Moscow said an international task force is poised to re-enter Syria on Wednesday to look further at allegations of chemical-weapons use in the country’s civil war, Reuters reported.
Russia last week criticized the initial U.N. findings that nerve gas was used in an Aug. 21 attack, which have widely been seen to implicate its Damascus ally in that release over a Damascus suburb.
Moscow, though, is “pleased” that the investigators now are expected to probe “other episodes” of possible chemical-weapon use, Russian Deputy Foreign Minister Sergei Ryabkov said on Tuesday. Russia has joined Syrian President Bashar Assad’s government in blaming such strikes on rebel forces.
States parties to an international chemical-arms ban on Tuesday were consulting on a “draft decision” for dismantling Syria’s chemical arsenal, the Organization for the Prohibition of Chemical Weapons stated. The 41-nation OPCW Executive Council was due on Tuesday to vote on a U.S.-Russian blueprint for monitoring and destroying the stockpile, Reuters reported.
Envoys said the U.N. Security Council could act as soon as Thursday to pass a measure backing the OPCW text. Russia, though, has continued opposing calls by Western governments for the Security Council to endorse possible punitive action for any noncompliance by Damascus.
“There can be no talk of any automatic application of sanctions, let alone the use of force,” Reuters quoted Ryabkov as saying on Tuesday.
Specialists said eliminating the weapons by next June — as the U.S.-Russian disarmament plan demands — would be a challenge for the international community, the New York Times reported on Monday.
“If you want to act quickly, the technical decisions have to be made now, while the diplomats are working,” said Lenny Siegel, head of the Center for Public Environmental Oversight. “This is difficult stuff and it’s costly but the technologies exist — though most people don’t know that.”
Meanwhile, the Lebanese militant group Hezbollah on Monday rejected a Syrian rebel assertion that it had taken custody of chemical arms from Syria, the Daily Star reported.
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Investigations are never far from the Clintons, and here's another: At the behest of "dozens" of Republican lawmakers, the IRS is opening a fraud investigation into the Clinton Foundation."The move signals a shift from the IRS's announcement last year that it would not look into allegations of financial irregularities at the well-connected charity."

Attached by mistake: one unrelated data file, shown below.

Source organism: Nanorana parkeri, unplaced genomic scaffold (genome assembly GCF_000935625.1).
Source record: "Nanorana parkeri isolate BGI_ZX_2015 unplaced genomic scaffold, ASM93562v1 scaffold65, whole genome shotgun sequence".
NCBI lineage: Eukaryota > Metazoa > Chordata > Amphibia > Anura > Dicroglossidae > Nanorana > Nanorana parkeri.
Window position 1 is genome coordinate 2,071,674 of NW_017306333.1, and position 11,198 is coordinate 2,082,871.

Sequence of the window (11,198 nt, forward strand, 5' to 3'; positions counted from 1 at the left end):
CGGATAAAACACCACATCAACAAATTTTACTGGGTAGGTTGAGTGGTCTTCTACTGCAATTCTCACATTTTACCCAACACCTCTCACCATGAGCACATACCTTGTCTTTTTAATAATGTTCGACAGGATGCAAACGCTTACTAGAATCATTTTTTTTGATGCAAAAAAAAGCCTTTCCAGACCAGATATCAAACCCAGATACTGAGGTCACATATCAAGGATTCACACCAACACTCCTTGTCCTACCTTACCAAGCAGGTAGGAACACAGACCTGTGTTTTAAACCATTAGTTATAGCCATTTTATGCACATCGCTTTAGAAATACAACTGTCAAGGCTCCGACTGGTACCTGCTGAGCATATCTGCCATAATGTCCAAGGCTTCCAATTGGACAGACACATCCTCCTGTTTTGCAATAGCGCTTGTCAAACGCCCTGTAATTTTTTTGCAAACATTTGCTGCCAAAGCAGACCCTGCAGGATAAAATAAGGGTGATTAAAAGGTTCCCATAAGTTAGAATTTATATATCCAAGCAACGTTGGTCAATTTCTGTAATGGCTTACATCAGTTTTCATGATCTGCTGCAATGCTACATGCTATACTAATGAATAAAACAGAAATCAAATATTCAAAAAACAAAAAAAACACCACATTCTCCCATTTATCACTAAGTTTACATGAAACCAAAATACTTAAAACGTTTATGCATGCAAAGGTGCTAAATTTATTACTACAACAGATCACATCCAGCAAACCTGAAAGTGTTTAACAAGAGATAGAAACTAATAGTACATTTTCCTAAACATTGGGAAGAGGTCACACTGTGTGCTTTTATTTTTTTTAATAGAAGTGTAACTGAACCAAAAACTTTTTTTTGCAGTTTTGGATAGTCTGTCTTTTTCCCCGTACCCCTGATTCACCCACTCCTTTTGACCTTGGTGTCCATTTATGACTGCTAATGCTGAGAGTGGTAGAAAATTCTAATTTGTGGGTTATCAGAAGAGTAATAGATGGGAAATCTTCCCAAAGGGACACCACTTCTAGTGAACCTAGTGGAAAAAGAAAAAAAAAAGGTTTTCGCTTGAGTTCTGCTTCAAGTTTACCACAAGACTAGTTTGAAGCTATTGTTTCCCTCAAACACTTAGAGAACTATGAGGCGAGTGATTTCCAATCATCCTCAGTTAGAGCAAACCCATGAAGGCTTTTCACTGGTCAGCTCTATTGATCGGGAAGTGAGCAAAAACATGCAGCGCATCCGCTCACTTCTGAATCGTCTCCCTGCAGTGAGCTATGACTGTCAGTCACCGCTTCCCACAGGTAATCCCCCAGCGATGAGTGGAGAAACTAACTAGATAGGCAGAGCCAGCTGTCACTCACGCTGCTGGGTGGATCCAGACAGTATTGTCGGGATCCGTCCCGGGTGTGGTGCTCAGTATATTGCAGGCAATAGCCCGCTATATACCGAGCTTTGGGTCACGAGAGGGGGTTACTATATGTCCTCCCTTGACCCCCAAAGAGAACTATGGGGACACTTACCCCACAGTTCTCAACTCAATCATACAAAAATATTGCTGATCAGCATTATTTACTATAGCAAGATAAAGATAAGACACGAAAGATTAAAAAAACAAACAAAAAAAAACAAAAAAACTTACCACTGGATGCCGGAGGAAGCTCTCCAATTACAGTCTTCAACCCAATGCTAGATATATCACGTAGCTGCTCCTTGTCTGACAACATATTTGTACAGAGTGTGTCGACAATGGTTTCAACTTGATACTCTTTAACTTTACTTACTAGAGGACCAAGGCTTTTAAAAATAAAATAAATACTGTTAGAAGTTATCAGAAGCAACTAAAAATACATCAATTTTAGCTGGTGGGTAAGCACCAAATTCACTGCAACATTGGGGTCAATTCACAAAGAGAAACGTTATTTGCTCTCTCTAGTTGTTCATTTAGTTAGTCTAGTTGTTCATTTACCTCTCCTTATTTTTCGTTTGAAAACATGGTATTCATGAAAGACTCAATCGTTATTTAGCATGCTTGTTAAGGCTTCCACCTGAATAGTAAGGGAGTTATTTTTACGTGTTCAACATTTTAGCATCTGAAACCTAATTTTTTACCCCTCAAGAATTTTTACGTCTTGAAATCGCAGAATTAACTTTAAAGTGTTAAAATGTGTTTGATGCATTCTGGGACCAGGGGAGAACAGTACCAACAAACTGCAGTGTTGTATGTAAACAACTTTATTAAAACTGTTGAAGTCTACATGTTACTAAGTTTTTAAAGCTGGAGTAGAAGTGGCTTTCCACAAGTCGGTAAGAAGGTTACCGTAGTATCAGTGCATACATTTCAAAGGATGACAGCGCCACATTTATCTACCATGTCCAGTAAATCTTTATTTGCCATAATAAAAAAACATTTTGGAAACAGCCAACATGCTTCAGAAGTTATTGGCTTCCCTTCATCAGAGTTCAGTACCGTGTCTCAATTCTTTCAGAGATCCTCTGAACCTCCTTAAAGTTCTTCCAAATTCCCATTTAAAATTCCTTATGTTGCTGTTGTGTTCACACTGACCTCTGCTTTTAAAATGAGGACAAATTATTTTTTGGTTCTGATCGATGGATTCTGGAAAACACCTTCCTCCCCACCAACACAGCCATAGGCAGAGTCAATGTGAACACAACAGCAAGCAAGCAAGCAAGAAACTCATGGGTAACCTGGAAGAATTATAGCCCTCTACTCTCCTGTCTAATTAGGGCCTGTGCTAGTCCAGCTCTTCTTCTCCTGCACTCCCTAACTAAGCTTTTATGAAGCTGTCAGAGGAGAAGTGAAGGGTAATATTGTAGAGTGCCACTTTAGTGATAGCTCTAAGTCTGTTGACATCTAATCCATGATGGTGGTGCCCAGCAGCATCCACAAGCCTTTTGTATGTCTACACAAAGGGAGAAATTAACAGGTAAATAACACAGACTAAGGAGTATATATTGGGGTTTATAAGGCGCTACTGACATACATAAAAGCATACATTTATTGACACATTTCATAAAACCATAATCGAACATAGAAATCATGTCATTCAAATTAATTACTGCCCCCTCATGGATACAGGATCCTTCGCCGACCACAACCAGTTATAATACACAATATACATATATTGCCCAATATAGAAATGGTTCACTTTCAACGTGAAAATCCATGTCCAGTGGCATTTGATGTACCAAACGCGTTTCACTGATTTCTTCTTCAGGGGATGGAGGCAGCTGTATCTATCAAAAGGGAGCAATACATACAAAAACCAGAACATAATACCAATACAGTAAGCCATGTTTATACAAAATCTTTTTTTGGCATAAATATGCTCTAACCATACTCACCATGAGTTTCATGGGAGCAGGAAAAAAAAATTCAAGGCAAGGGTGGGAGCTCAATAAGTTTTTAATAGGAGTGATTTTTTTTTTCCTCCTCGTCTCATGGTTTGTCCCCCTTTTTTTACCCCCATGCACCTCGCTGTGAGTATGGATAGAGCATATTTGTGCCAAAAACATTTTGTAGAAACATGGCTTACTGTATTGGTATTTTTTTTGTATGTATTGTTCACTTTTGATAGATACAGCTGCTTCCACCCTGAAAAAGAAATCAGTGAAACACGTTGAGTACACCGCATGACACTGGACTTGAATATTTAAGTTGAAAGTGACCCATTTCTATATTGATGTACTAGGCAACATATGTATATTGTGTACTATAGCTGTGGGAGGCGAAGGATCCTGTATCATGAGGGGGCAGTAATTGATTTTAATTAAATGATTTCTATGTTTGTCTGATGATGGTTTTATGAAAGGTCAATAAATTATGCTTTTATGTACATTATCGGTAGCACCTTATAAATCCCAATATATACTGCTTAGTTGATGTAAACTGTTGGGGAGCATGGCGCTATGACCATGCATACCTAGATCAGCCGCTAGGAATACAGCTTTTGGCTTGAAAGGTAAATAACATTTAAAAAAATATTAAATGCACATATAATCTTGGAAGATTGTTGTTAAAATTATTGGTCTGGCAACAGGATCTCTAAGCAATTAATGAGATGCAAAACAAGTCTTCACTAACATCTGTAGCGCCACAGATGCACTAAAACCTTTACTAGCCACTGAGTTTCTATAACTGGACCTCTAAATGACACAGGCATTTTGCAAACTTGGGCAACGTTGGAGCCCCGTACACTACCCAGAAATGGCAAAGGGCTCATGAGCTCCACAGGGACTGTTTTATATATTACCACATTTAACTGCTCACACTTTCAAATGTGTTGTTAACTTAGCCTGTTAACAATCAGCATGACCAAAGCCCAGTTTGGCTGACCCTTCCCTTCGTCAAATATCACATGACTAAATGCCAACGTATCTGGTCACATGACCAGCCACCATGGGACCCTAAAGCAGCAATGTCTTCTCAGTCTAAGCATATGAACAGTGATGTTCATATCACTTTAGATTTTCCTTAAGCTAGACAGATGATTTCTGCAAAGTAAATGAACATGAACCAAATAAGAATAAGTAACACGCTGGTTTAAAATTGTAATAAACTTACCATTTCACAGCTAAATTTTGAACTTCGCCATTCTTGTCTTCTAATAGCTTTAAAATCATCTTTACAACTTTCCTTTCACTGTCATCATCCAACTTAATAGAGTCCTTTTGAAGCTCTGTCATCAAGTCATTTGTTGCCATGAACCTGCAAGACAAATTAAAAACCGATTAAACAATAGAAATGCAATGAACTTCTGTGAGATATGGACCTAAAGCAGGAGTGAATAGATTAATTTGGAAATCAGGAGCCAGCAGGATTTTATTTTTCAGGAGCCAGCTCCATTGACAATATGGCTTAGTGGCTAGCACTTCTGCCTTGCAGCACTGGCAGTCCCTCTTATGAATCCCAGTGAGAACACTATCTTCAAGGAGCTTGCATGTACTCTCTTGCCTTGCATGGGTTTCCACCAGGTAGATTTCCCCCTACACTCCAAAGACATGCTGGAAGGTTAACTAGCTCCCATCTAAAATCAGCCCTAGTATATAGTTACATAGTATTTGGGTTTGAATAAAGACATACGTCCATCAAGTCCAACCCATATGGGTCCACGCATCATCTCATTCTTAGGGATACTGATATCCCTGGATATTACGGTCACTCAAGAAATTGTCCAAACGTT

"Bickering commissioners, ineffective managers and lousy internal communication rank among the top reasons why the Federal Election Commission" has some of the worst morale in the federal government. That's the conclusion of an inspector general's report, which put "the most blame on the FEC’s six commissioners: three Democratic appointees and three Republican appointees who have regularly criticized one another and frequently (but not exclusively) deadlocked on high-profile political issues before them."
On Tuesday, Dennis Williams, the president of the United Auto Workers, said that Hillary Clinton has told him that she will renegotiate the North American Free Trade Agreement if elected president. Trade deals, especially NAFTA, have played a prominent role in the campaign, with Clinton receiving heat both from her Democratic rival Bernie Sanders and GOP nominee Donald Trump. The Clinton campaign did not comment on Williams's comments, though that didn't stop the Trump campaign from weighing in. Hillary Clinton "will never renegotiate Bill Clinton's NAFTA," said Stephen Miller, senior policy adviser to Trump.
"The Labor Department announced Tuesday that federal contractors had shorted 674 Senate cafeteria workers to the tune of $1 million. Two companies, Restaurant Associates and its subcontractor, Personnel Plus, violated the law by misclassifying workers into lower-paying positions and having them work off the clock, the agency said." The department is looking into whether to renew the contracts.
"American intelligence agencies have told the White House they now have 'high confidence' that the Russian government was behind the theft of emails and documents from the Democratic National Committee, according to federal officials who have been briefed on the evidence. But intelligence agencies have cautioned that they are uncertain whether the electronic break-in at the committee's computer systems was intended as fairly routine cyberespionage—of the kind the United States also conducts around the world—or as part of an effort to manipulate the 2016 presidential election." WikiLeaks founder, Julian Assange "has made it clear that he hoped to harm Hillary Clinton's chances of winning the presidency."